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The Leaves iTunes Tracks

The Leaves

Not strictly a folk outfit (in the purist sense only), The LEAVES were considered at the time a post-British Invasion garage band, at first influenced by The BEATLES and The ROLLING STONES, moving on – when the times were a-changin’ – into post-BYRDS folk-rock.
Formed in San Fernando Valley, California, towards the end of 1963, the group (Jim Pons – bass, Bill Rinehart – lead guitar, Robert Lee Reiner – rhythm guitar, and Jimmy Kern – drums) were originally touted as a frat-band, The Rockwells. When vocalist John Beck was added (and Kern was superseded by Tom “Ambrose” Ray), The LEAVES were taken under the business arm of actor/crooner PAT BOONE, whom, in turn, found them a record deal with the tiny Mira Records.
In early ‘66, after initial sales of local hits, `Too Many People’ (the B-side a version of DYLAN’s `Love Minus Zero – No Limit’) and `Hey Joe, Where You Gonna Go?’, didn’t transpire to nationwide success, the band were granted a residency at Ciro’s club on the Sunset Strip, a position left when The BYRDS took flight.
With further growth curtailed by the flop of their third 45, a take of ARTHUR ALEXANDER’s `You Better Move On’, Rinehart was substituted by fuzztone guitar specialist Bob Arlin. With a fresher, re-recorded folk-rock version of `Hey Joe’ in place by April ‘66, The LEAVES hit pay-dirt and the elusive Top 40; this annoyed The BYRDS, LOVE, and a host of other West Coast acts who’d performed the song live; psychedelic rocker JIMI HENDRIX was decidedly ambiguous when he took the Billy Roberts-penned dirge into the UK Top 10.
HEY JOE (1966) {*6} was met with a muted response, hitting as it did the lowly peak of No.127 in the Billboard charts; versions of J.D. LOUDERMILK’s `Tobacco Road’ and borrowed trad-BYRDS cue, `He Was A Friend Of Mine’, sat effectively alongside folk-rockers (`Girl From The East’ and `Just A Memory’) plus the aforementioned singles. After the group’s minor achievements, they couldn’t buy a hit, and songs such as `Get Out Of My Life Woman’ (an ALLEN TOUSSAINT cut also from the LP) did little to stir the fickle buying public.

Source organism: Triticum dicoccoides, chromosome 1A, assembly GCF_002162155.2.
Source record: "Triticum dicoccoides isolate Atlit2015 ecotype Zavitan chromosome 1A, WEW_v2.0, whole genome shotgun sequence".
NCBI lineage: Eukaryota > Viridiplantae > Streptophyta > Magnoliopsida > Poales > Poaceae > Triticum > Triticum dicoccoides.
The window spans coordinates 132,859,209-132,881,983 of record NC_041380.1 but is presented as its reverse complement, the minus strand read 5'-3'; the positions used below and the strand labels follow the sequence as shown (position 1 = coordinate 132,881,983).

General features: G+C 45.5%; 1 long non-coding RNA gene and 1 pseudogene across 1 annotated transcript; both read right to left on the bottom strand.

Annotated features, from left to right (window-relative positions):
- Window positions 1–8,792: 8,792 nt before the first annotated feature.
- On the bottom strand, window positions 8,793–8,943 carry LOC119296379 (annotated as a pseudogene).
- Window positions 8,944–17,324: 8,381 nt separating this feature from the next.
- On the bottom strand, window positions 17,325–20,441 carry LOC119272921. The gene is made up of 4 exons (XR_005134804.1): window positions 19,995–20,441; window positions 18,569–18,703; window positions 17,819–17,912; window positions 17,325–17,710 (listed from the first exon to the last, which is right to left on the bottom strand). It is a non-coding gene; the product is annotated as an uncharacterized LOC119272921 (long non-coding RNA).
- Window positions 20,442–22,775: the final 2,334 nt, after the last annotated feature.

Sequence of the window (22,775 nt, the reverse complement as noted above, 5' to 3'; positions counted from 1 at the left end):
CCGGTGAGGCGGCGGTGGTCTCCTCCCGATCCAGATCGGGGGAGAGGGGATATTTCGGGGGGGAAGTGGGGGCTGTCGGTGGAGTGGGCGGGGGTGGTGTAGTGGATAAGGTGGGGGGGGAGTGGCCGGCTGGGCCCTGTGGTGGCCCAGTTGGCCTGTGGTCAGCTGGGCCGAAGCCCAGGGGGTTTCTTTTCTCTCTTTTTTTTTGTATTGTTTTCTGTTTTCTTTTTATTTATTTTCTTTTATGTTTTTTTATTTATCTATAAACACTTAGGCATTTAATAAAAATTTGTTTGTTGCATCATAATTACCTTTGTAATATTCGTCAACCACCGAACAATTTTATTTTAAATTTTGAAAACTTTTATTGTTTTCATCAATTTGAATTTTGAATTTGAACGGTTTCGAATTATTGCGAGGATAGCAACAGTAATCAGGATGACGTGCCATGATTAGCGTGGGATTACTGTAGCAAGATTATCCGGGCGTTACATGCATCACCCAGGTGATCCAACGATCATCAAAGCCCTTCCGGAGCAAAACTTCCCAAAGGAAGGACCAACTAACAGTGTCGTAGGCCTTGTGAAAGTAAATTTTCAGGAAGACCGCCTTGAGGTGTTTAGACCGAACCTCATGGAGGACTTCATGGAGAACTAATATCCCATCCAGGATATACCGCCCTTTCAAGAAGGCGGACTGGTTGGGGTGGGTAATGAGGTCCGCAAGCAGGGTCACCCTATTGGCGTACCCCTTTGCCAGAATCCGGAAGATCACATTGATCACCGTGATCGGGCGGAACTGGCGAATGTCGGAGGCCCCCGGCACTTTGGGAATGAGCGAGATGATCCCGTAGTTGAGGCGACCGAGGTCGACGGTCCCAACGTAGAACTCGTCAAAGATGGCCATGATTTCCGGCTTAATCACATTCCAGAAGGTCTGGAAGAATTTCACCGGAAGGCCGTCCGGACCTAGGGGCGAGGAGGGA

Sealing a deal with Capitol Records (but losing Reiner in the process), the quartet delivered what was to become their finale LP, ALL THE GOOD THAT’S HAPPENING (1967) {*4}, a imbalanced hotchpotch of folk-rock and psychedelia, the saving grace stemming from DONOVAN’s `To Try For The Sun’, BUFFY SAINTE-MARIE’s `Codine’, and originals `Twilight Sanctuary’ (a flop 45) and `With None Shoes’ (the other cover came via JIMMY REED’s `Let’s Get Together’). With only Arlin and Beck holding the proverbial baby at the end of the sessions (they were to form the short-lived New Leaves alongside bassist Buddy Sklar and drummer Craig Boyd), it signalled the final fall of The LEAVES; without Beck they evolved into The Hook, releasing two LPs in the late 60s. Meanwhile, Pons was already on his way to The TURTLES; he was later to join FRANK ZAPPA’s Mothers Of Invention. The later LEAVES material (and there was the odd collection) included versions of DYLAN’s `Highway 61 Revisted’ and JUDEE SILL’s `Dead Time Bummer Blues’.
© MC Strong 1994-1997/GRD // rev-up MCS Sep2016

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